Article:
Evidence That It Works
Human beings “categorize” each other into identity groups based on many different features, such as race, ethnicity, religion, gender, sexual orientation, and economic status; however, this process can easily lead to stereotyping and other forms of discrimination.
Numerous studies have found that when we re-categorize people who are not part of our identity group based on things that we have in common, we increase our acceptance of others and see them as part of “us.”
Why Does It Matter?
In our diverse schools, society, and world, getting along with people who appear different from us is imperative to creating safe and equitable communities in which all people thrive.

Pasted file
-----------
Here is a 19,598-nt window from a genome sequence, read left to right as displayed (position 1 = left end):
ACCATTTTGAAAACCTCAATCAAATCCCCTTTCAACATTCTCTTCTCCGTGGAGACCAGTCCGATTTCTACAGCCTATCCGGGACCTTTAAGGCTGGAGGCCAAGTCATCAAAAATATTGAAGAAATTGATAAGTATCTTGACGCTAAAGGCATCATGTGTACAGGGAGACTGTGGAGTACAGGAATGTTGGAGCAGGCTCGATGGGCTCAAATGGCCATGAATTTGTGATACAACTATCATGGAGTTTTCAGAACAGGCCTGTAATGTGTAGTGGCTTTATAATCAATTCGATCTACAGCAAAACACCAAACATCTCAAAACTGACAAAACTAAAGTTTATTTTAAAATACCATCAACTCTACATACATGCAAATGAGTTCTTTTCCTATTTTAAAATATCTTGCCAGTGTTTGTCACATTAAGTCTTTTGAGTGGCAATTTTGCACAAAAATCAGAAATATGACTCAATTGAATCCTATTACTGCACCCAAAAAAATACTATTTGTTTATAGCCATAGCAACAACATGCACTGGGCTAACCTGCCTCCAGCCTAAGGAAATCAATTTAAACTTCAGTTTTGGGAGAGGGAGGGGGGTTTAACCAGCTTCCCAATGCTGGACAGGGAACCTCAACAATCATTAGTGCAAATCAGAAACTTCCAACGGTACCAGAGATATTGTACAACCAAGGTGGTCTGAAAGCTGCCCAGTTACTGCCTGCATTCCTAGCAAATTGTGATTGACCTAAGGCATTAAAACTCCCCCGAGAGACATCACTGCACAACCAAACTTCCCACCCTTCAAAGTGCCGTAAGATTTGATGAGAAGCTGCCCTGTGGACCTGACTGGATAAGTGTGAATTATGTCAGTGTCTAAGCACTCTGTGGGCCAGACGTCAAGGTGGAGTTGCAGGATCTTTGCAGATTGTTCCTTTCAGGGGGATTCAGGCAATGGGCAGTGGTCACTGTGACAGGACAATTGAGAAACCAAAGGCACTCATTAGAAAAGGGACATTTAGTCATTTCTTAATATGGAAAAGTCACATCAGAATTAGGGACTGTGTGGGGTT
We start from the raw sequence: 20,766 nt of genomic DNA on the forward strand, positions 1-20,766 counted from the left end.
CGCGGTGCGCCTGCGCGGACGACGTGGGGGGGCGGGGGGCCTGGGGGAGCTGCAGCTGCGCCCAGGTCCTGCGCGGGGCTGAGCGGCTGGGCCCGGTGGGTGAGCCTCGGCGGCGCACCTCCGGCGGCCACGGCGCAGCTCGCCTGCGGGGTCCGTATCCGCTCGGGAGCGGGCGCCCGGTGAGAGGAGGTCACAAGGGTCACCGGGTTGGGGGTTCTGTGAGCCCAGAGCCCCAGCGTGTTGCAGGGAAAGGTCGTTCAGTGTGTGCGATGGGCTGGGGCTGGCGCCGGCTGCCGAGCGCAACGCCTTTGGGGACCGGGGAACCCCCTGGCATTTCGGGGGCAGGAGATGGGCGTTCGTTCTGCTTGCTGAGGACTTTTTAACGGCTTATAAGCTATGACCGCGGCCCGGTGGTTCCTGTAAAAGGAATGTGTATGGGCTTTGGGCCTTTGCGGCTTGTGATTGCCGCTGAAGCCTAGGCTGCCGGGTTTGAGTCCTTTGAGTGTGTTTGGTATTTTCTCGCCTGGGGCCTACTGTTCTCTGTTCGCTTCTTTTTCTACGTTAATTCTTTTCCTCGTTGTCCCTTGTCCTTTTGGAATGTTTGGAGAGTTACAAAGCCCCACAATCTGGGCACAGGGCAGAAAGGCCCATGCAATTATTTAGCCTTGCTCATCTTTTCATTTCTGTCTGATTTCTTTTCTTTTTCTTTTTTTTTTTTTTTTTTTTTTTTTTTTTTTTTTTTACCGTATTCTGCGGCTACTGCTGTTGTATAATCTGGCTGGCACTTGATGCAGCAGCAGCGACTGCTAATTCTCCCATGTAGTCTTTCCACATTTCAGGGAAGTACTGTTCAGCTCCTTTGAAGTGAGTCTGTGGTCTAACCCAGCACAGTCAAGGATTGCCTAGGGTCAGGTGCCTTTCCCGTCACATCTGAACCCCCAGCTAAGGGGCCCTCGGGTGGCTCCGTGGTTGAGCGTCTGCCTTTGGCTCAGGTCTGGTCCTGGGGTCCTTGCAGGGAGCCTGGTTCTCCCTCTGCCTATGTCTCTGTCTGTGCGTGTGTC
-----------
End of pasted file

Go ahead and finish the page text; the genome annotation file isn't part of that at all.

According to research, one of the most effective ways to break down barriers of prejudice, racism, and “othering” is the cultivation of cross-group friendships. By teaching students to look beyond their peers’ outward-facing identities and to get to know each other on a more personal, human level, teachers can make great strides in creating a world where everyone is valued.